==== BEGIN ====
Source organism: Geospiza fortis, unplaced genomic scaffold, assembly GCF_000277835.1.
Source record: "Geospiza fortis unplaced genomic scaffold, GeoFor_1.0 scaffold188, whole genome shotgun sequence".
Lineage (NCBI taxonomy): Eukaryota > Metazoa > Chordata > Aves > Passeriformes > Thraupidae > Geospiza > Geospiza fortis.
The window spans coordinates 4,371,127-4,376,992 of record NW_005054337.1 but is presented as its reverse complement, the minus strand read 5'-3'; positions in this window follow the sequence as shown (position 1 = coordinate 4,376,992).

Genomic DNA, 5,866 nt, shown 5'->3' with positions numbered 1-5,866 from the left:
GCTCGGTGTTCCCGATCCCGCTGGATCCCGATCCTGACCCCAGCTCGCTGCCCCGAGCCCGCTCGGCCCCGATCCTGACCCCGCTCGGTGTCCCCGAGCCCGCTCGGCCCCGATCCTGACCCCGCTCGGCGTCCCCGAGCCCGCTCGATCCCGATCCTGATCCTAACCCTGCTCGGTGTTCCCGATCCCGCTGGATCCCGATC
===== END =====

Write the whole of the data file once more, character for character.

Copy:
Source organism: Geospiza fortis, unplaced genomic scaffold, assembly GCF_000277835.1.
Source record: "Geospiza fortis unplaced genomic scaffold, GeoFor_1.0 scaffold188, whole genome shotgun sequence".
Lineage (NCBI taxonomy): Eukaryota > Metazoa > Chordata > Aves > Passeriformes > Thraupidae > Geospiza > Geospiza fortis.
The window spans coordinates 4,371,127-4,376,992 of record NW_005054337.1 but is presented as its reverse complement, the minus strand read 5'-3'; positions in this window follow the sequence as shown (position 1 = coordinate 4,376,992).

Genomic DNA, 5,866 nt, shown 5'->3' with positions numbered 1-5,866 from the left:
GCTCGGTGTTCCCGATCCCGCTGGATCCCGATCCTGACCCCAGCTCGCTGCCCCGAGCCCGCTCGGCCCCGATCCTGACCCCGCTCGGTGTCCCCGAGCCCGCTCGGCCCCGATCCTGACCCCGCTCGGCGTCCCCGAGCCCGCTCGATCCCGATCCTGATCCTAACCCTGCTCGGTGTTCCCGATCCCGCTGGATCCCGATC